If your diaper bag doubles as your purse (and we bet it does) you're going to want easy access to your essentials, too. Dedicate a smaller storage bag of your diaper bag to items like your phone, wallet and lip balm. Then, when you're ready to transfer your items to a real purse, you don't have to look for them individually.

7. Keep wipes in an outer compartment

Baby wipes aren't just for diaper changes: They're also great for cleaning up messy faces, wiping off smudges, touching up your makeup and more. Since you'll be reaching for them time and time again, keep a container of sensitive baby wipes in an easily accessible outer compartment of your bag.

Another great tip? Shop the Comforts line on www.comfortsforbaby.com to find premium baby products for a fraction of competitors' prices. Or, follow @comfortsforbaby for more information!

This article was sponsored by The Kroger Co. Thank you for supporting the brands that supporting Motherly and mamas.

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Becoming a mother has been life-changing. It's been hard, tiring, gratifying, beautiful, challenging, scary and a thousand other things that only a parent would ever understand.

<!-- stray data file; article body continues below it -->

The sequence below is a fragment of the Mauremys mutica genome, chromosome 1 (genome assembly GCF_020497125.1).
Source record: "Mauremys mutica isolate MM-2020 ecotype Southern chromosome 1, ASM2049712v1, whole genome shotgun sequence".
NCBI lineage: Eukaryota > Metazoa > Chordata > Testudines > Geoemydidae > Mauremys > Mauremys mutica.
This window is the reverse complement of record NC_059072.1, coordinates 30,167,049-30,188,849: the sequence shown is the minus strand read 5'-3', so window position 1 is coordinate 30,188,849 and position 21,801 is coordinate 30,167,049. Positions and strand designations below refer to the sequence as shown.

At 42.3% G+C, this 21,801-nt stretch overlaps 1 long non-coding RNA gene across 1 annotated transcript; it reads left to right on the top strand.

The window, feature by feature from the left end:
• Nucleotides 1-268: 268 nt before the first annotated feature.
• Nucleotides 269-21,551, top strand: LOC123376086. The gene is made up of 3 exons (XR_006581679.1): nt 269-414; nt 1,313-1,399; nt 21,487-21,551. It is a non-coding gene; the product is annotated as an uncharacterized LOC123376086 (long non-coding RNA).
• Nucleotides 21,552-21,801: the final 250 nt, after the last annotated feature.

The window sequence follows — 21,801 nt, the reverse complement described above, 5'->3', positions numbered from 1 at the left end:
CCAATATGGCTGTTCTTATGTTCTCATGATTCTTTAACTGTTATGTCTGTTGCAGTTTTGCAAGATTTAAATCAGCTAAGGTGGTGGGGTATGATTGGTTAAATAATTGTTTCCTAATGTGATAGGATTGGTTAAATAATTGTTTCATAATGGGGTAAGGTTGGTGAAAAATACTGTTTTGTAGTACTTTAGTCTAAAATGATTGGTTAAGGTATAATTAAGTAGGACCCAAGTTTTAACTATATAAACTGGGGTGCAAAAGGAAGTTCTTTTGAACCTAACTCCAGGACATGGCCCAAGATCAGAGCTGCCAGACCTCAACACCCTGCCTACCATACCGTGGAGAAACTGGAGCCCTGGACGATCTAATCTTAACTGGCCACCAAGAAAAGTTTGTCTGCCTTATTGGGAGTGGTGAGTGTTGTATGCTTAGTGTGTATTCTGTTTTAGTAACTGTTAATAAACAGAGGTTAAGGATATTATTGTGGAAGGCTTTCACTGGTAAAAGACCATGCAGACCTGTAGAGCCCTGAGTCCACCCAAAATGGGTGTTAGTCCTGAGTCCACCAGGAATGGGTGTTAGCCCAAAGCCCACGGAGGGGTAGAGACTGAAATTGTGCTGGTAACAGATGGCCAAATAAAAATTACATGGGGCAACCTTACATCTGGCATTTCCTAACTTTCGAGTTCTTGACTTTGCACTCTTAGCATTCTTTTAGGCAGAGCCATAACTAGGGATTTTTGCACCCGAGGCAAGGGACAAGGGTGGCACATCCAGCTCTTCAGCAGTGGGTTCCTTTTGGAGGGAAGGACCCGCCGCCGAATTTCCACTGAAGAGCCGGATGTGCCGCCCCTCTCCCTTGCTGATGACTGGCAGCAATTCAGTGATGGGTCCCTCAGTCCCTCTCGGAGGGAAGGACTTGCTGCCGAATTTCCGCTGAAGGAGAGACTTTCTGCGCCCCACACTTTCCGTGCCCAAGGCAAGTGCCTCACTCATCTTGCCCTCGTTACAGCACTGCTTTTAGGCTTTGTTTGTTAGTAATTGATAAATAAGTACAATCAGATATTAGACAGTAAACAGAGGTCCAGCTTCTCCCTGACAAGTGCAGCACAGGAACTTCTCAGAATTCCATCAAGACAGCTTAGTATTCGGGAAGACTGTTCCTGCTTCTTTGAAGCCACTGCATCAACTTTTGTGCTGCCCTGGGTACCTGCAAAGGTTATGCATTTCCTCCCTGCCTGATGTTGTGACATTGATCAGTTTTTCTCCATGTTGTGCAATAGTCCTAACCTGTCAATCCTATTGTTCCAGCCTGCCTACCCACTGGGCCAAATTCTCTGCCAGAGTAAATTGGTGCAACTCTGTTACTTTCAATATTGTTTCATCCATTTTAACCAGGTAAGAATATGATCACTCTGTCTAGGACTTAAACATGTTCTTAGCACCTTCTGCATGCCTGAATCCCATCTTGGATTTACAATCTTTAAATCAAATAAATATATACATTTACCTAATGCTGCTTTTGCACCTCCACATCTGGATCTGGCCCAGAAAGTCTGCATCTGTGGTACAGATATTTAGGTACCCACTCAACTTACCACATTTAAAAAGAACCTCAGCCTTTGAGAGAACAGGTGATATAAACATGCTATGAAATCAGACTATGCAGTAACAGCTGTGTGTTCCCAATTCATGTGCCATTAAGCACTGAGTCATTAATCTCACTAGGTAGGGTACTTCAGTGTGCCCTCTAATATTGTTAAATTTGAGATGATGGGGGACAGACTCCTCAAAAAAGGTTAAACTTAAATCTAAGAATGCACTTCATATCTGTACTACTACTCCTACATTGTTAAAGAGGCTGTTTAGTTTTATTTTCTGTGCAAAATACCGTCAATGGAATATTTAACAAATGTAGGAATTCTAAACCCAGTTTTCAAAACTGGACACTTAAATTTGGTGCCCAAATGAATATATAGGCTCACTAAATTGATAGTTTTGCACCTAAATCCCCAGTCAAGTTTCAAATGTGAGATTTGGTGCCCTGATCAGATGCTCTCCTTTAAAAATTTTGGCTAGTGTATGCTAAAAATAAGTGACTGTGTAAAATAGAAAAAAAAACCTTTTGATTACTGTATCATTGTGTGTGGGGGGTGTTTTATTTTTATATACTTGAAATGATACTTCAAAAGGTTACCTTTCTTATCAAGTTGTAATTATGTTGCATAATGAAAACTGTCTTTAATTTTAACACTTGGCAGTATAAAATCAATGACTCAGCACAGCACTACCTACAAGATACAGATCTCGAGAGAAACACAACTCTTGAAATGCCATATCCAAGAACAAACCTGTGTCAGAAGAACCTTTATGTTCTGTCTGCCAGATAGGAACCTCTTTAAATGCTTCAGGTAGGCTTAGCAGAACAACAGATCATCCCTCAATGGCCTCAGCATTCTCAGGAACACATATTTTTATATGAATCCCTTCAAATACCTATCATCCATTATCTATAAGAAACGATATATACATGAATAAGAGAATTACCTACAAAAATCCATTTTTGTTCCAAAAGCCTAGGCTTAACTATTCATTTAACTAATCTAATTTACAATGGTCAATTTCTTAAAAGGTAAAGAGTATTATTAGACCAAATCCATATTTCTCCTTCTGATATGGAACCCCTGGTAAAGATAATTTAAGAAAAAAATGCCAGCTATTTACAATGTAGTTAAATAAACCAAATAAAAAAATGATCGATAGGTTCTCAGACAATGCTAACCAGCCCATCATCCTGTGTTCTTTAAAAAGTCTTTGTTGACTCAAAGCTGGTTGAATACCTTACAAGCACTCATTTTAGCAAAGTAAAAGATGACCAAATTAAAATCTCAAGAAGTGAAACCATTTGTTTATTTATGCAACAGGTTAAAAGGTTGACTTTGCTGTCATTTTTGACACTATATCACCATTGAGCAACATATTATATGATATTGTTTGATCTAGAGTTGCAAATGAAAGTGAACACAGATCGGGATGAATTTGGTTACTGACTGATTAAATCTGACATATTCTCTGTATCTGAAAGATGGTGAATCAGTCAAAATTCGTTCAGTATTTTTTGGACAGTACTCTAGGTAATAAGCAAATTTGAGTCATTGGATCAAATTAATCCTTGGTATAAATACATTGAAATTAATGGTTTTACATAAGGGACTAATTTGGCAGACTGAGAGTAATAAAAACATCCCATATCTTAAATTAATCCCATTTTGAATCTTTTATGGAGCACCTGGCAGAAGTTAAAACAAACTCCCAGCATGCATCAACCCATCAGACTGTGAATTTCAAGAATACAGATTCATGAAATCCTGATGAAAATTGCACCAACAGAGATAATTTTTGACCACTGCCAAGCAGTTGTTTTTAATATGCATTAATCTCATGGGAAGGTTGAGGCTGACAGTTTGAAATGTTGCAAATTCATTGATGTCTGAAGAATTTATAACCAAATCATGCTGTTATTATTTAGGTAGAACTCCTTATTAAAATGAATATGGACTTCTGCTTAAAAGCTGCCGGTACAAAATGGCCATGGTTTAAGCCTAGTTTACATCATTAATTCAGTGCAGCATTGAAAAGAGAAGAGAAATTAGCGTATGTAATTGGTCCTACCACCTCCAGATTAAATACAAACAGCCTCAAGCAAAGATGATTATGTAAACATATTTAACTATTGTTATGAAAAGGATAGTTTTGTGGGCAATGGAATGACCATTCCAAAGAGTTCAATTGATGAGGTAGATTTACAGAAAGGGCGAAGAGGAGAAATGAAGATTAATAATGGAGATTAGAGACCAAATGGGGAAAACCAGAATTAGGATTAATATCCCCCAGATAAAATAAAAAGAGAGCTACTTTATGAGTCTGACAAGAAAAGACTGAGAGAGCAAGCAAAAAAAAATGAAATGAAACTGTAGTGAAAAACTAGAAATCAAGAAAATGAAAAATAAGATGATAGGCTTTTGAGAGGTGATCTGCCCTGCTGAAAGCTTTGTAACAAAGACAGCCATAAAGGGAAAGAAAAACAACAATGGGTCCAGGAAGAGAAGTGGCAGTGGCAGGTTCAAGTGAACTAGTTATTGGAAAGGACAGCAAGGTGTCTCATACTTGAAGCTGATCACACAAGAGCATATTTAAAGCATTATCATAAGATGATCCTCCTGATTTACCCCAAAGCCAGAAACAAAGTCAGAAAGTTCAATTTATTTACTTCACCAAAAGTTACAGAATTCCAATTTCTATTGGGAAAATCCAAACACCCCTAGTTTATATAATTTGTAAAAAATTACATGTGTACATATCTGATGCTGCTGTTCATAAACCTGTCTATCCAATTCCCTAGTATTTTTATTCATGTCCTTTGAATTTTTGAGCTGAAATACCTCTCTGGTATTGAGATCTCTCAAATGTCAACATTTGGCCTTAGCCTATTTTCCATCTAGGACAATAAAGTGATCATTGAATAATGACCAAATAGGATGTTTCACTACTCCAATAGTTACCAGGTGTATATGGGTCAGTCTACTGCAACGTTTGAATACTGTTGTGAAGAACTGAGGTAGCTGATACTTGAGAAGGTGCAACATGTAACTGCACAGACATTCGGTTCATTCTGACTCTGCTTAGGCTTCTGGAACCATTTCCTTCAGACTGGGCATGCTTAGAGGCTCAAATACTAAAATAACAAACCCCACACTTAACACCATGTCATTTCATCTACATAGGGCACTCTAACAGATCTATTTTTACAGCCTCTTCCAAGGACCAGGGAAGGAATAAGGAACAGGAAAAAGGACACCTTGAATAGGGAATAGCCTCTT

It is these life-changing experiences that have inspired me to draw my everyday life as a stay at home mom. Whether it's the mundane tasks like doing laundry or the exciting moments of James', my baby boy's, first steps, I want to put it down on paper so that I can better cherish these fleeting moments that are often overlooked.

Being a stay-at-home-mom can be incredibly lonely. I like to think that by drawing life's simple moments, I can connect with other mothers and help them feel less alone. By doing this, I feel less alone, too. It's a win-win situation and I have been able to connect with many lovely parents and fellow parent-illustrators through my Instagram account.